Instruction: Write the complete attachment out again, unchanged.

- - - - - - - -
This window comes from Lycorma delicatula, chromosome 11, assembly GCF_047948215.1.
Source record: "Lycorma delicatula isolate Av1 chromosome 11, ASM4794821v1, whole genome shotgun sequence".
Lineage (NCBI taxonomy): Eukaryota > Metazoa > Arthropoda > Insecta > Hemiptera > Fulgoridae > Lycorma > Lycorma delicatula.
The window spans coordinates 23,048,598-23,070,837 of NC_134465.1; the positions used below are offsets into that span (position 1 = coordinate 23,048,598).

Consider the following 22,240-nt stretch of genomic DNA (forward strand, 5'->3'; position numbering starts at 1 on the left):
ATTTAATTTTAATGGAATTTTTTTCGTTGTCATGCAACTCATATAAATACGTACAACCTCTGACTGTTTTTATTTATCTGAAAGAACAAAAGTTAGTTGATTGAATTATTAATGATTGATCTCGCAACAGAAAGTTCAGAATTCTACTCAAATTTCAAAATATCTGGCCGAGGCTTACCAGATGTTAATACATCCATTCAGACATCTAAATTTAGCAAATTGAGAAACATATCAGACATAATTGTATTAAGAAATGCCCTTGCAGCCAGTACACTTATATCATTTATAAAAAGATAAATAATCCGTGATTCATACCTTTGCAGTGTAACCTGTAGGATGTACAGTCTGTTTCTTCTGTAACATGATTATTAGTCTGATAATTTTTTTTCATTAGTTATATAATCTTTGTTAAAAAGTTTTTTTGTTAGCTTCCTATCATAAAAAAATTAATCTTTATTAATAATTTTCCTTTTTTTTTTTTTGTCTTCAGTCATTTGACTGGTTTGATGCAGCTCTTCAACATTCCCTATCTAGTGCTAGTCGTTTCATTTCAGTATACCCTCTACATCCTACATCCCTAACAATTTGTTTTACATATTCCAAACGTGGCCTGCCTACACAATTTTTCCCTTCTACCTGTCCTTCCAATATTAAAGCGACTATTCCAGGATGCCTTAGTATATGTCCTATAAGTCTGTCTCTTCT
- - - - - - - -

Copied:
This window comes from Lycorma delicatula, chromosome 11, assembly GCF_047948215.1.
Source record: "Lycorma delicatula isolate Av1 chromosome 11, ASM4794821v1, whole genome shotgun sequence".
Lineage (NCBI taxonomy): Eukaryota > Metazoa > Arthropoda > Insecta > Hemiptera > Fulgoridae > Lycorma > Lycorma delicatula.
The window spans coordinates 23,048,598-23,070,837 of NC_134465.1; the positions used below are offsets into that span (position 1 = coordinate 23,048,598).

Consider the following 22,240-nt stretch of genomic DNA (forward strand, 5'->3'; position numbering starts at 1 on the left):
ATTTAATTTTAATGGAATTTTTTTCGTTGTCATGCAACTCATATAAATACGTACAACCTCTGACTGTTTTTATTTATCTGAAAGAACAAAAGTTAGTTGATTGAATTATTAATGATTGATCTCGCAACAGAAAGTTCAGAATTCTACTCAAATTTCAAAATATCTGGCCGAGGCTTACCAGATGTTAATACATCCATTCAGACATCTAAATTTAGCAAATTGAGAAACATATCAGACATAATTGTATTAAGAAATGCCCTTGCAGCCAGTACACTTATATCATTTATAAAAAGATAAATAATCCGTGATTCATACCTTTGCAGTGTAACCTGTAGGATGTACAGTCTGTTTCTTCTGTAACATGATTATTAGTCTGATAATTTTTTTTCATTAGTTATATAATCTTTGTTAAAAAGTTTTTTTGTTAGCTTCCTATCATAAAAAAATTAATCTTTATTAATAATTTTCCTTTTTTTTTTTTTGTCTTCAGTCATTTGACTGGTTTGATGCAGCTCTTCAACATTCCCTATCTAGTGCTAGTCGTTTCATTTCAGTATACCCTCTACATCCTACATCCCTAACAATTTGTTTTACATATTCCAAACGTGGCCTGCCTACACAATTTTTCCCTTCTACCTGTCCTTCCAATATTAAAGCGACTATTCCAGGATGCCTTAGTATATGTCCTATAAGTCTGTCTCTTCT